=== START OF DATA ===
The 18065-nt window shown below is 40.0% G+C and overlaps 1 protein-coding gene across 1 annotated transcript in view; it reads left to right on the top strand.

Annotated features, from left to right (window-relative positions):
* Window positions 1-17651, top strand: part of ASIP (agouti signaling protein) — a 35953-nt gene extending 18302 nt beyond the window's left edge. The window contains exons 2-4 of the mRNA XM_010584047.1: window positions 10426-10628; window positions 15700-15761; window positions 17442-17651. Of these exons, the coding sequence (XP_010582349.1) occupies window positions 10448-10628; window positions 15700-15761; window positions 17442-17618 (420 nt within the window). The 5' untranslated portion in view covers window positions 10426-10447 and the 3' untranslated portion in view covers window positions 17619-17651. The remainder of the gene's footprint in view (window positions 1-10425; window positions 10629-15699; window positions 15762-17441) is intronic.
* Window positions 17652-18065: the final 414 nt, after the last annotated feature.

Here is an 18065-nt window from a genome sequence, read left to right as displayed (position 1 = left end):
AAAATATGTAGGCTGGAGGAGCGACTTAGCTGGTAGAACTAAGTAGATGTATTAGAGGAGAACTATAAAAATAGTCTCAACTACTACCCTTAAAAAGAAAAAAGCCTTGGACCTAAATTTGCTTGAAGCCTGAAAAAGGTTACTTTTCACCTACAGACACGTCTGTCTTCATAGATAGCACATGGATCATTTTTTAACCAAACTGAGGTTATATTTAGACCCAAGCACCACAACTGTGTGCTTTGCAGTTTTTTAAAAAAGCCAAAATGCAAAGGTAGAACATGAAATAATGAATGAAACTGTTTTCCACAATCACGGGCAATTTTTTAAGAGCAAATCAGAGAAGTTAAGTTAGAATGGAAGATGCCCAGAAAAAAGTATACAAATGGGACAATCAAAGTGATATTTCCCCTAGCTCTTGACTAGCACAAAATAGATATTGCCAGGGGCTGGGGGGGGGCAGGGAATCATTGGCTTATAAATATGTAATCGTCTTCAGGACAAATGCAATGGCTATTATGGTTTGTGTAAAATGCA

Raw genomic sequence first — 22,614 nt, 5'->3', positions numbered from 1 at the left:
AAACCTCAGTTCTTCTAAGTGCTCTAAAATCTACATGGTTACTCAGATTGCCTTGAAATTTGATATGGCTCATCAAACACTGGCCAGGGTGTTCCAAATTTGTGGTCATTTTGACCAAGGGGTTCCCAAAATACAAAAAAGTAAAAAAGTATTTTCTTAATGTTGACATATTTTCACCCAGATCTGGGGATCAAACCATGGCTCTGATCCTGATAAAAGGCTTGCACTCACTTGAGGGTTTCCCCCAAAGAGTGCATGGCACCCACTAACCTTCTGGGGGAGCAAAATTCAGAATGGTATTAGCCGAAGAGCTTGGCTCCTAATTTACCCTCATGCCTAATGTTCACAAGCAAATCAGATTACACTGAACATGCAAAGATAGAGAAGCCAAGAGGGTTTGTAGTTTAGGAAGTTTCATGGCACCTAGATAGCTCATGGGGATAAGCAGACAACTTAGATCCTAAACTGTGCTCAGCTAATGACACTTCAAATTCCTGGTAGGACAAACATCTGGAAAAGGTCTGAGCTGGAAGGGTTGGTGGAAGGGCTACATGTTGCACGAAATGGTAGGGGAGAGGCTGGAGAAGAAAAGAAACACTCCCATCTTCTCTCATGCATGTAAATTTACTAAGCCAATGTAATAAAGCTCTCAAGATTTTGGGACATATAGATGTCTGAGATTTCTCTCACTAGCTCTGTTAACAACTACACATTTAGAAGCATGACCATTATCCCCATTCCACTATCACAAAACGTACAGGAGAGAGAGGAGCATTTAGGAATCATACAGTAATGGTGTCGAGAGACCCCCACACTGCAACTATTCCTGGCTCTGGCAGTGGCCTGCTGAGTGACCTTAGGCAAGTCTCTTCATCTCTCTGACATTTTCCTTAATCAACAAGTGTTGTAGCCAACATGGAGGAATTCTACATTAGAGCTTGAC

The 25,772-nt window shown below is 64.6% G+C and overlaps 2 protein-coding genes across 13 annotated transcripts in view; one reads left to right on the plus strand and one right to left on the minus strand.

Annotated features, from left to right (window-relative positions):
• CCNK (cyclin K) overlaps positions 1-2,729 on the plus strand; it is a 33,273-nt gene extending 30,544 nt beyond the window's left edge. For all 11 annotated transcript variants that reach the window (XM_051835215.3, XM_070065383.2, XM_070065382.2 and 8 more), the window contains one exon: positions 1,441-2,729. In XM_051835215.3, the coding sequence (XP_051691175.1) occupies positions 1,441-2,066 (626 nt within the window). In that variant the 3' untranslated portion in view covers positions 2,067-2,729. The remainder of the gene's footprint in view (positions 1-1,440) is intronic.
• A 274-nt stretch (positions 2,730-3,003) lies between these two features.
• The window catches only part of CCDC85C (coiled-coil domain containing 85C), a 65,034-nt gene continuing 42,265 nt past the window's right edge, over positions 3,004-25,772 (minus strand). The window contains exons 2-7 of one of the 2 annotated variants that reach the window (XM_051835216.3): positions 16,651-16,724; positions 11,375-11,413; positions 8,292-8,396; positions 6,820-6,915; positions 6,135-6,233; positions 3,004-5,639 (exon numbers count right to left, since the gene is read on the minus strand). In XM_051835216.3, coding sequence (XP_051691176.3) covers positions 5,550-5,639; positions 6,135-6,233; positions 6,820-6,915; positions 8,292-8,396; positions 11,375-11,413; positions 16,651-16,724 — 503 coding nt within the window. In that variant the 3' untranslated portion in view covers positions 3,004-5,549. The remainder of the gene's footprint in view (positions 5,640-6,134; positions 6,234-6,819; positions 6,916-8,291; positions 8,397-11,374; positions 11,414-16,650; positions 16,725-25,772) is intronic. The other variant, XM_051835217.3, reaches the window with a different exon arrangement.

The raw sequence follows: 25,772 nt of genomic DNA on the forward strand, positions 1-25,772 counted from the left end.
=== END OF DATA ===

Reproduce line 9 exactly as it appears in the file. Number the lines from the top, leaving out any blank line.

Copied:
The 25,772-nt window shown below is 64.6% G+C and overlaps 2 protein-coding genes across 13 annotated transcripts in view; one reads left to right on the plus strand and one right to left on the minus strand.